A Glance at the Emergence of a Genius
Imagine riding on a train, and before long, it has to stop to let oil field workers lubricate the machine to avoid breakdowns.
You see men shoveling coal onto fires to produce steam to help power the engine. You see men pouring lubricant into the machinery. Hot and dangerous work!
Wouldn’t you admire the bravery of these men? Indeed you should!
Elijah McCoy did precisely those things for years until he found a way to automate lubrication so the train didn’t have to stop for lubrication anymore. And men’s lives wouldn’t be in so much peril.
Let’s take a glance at the emergence of a genius.
Elijah McCoy’s life started on May 2, 1844. He was born in Colchester, Ontario, to George and Mildred Goins McCoy.
Born free on the Ontario shores of Lake Erie to parents who fled enslavement. To understand the struggle George and Mildred McCoy had during their time, we had to know important parts of American history, such as African-American history and fugitive slaves that led to underground rails being freed from enslavement.
Despite being a Canadian-American, Elijah McCoy was not exempted from his African-American ancestry that faced many challenges.
The term fugitive slaves or runaway slaves were used in the United States in the 18th and 19th centuries to describe enslaved people who fled slavery. Fugitive Slave Acts of 1793 and 1850 are also included in this definition.
As liberationists, they refer to themselves as freedom seekers in order not to suggest that the enslaved person is the injured party and the slave-holder is the offender.
As fugitive slaves, Elijah’s parents escaped from Kentucky to Ontario via helpers through the Underground Railroad. George and Mildred arrived in what was then known as Upper Canada in 1837 via Detroit.
Elijah had eleven siblings, and ten were born in Ontario, from Alfred (1836) to William (1859).
Early in his life, Elijah McCoy showed a keen interest in mechanics. Elijah was particularly fascinated by mechanical devices, and he spent much of his boyhood tinkering with machines. The fact that he often repaired broken ones made his parents happy.
McCoy attended black schools in Colchester Township under the Common Schools Act as amended in 1850.
Why was there a need for segregation?
In everyday life, racial segregation is the systematic separation of people into racial or ethnic groupings.
According to the Statute of the International Criminal Court, racial segregation is apartheid and a crime against humanity. Segregation can take the form of physical separation between races and the need for individuals of various races to utilize different institutions such as schools and hospitals.
It can be used for dining in restaurants, drinking from public fountains, using public restrooms, going to school, going to the movies, riding buses, renting or purchasing a property, and renting hotel rooms.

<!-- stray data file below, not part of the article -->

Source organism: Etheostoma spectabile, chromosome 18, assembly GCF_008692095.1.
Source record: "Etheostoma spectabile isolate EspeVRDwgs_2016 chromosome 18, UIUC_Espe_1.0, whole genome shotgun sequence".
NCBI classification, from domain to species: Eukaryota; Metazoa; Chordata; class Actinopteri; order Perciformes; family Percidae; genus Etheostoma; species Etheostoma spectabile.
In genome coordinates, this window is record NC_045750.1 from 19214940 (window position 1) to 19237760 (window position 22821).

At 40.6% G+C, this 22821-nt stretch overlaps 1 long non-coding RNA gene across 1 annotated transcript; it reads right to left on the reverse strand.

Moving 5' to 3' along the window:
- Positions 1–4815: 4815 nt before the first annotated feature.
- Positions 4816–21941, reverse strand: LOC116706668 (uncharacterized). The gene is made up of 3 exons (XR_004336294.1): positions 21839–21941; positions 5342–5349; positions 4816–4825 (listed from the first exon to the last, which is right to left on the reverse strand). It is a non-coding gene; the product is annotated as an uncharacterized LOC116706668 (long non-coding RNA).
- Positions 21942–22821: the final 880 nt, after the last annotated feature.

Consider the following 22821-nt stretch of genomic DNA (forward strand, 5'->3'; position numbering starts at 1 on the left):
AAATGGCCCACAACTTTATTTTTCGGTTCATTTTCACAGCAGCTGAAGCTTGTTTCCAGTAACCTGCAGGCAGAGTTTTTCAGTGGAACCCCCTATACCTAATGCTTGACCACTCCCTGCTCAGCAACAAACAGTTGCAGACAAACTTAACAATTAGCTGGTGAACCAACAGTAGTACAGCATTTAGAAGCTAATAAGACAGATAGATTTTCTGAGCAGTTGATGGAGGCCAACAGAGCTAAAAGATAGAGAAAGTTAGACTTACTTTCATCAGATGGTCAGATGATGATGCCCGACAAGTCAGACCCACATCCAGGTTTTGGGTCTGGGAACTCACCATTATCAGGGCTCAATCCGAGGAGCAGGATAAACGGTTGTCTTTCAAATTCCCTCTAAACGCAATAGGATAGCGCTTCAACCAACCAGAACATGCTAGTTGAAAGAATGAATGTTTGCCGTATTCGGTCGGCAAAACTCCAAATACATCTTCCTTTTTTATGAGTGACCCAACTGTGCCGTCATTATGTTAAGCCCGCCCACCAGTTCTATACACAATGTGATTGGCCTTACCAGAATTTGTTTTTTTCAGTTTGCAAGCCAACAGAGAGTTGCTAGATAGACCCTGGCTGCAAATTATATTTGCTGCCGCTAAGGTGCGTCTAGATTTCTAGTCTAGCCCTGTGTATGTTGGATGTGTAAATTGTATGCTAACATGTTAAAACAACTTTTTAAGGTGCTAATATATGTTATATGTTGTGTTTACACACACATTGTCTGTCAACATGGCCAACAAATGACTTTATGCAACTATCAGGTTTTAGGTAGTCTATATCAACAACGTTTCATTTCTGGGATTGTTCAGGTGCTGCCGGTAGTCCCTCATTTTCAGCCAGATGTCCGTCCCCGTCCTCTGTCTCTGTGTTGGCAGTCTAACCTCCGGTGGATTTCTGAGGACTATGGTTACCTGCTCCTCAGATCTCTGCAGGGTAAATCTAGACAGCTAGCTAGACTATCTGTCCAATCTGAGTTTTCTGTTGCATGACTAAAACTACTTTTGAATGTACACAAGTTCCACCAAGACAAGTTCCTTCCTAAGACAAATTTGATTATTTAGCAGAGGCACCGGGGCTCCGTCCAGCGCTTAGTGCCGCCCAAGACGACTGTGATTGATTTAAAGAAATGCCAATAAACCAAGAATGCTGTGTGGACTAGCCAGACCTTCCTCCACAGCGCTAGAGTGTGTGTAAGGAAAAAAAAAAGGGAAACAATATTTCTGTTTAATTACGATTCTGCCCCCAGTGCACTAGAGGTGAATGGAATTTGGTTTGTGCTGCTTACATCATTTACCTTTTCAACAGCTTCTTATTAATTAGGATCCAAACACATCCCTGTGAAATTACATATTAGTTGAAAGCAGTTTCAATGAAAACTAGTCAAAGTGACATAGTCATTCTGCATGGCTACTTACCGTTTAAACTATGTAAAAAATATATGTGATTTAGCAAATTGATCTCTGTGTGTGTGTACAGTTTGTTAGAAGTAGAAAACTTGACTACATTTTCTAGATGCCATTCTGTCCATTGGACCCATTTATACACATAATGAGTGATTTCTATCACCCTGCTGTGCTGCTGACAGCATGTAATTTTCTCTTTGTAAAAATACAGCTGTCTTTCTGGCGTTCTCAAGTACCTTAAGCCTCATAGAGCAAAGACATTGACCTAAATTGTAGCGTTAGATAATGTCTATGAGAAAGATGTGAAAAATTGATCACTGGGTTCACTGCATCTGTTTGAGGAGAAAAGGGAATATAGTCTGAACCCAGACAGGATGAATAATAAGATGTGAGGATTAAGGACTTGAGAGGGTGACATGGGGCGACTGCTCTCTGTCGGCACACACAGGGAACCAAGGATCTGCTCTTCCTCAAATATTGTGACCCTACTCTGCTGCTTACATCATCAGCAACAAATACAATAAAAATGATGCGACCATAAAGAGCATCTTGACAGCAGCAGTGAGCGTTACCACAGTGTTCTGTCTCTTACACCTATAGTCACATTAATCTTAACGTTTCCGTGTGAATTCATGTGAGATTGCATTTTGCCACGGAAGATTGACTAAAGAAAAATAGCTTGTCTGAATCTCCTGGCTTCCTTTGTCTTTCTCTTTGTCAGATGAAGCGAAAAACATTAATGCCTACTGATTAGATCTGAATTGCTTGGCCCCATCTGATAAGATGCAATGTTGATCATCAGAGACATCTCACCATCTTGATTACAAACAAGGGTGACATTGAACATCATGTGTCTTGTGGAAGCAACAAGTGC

So at age 15, Elijah McCoy was sent to Scotland.
McCoy traveled to Edinburgh, Scotland, to study and begin an apprenticeship at the University of Edinburgh with the help of his parents. Having become a certified mechanical engineer, Elijah McCoy returned to Michigan to join his family.
In 1859, McCoy's family moved to Ypsilanti, Michigan, in the United States. Returning to America, Elijah settled on the farm of John and Maryann Starkweather in Ypsilanti. George established a tobacco and cigar business by using his skills as a tobacconist.
Bloom Where You are Planted
Even with excellent credentials, McCoy could not find work as an engineer because of racial barriers.
Elijah could only find work as a fireman and oilman on the Michigan Central Railroad, so McCoy took on that position. Working as a fireman/oilman was a far cry from engineering, but it allowed him to develop his ideas for making the lubrication of moving parts much easier.
It was in this occupation that he developed his first significant inventions. Elijah McCoy invented an automatic lubricator to oil steam engines of ships and locomotives.
As a result of his invention, he could patent 1872 Improvement in Lubricators for Steam-Engines (US Patent 129,843).
McCoy had patented similar automatic oilers previously, and McCoy observed firsthand the shortcomings of the present system of oiling axles. This gave birth to the pioneered concept of continuous lubrication.
In turn, Elijah invented a device called the lubricating cup or the oil-drip cup, as it was colloquially known for its ability to move oil evenly over the engine parts while it was going.
Lubricators enabled railroads to run trains faster and more profitably with fewer stops for lubrication and maintenance.
It would be adjusted and modified to apply to different types of machinery. Versions of the cup were later used for steam engines, naval vessels, oil-drilling rigs, mining equipment, factories, and construction sites.
Elijah McCoy's most famous invention would be the lubricating cup that automatically drips oil when and where needed.
The majority of his inventions are related to lubrication systems. But out of necessity, he also developed designs, including an ironing board, a lawn sprinkler, and other machines.
In 1872, McCoy received a patent for the device. It was enormously successful. Orders for the lubricating cup came in from railroad companies all over the US. Many inventors attempted to sell their versions, but most companies wanted an authentic device. They would request for the Real McCoy.
People sometimes ask for the real McCoy to ensure they get the real thing—a high-quality product or service. It's unclear where this phrase originated, although many assume it was coined by Elijah McCoy to himself, one of America's most prolific innovators.
In 1873, McCoy’s patented his second steam cylinder lubricator. The device was similar to the original but featured additional features devised to oil the engine parts just at the exact time when the steam was exhausted from the cylinders. They were later used on transatlantic liners.
In 1882, McCoy's hydrostatic lubricator for locomotive engines and his designs for ship engines considerably impacted the transport industry in the late 19th century.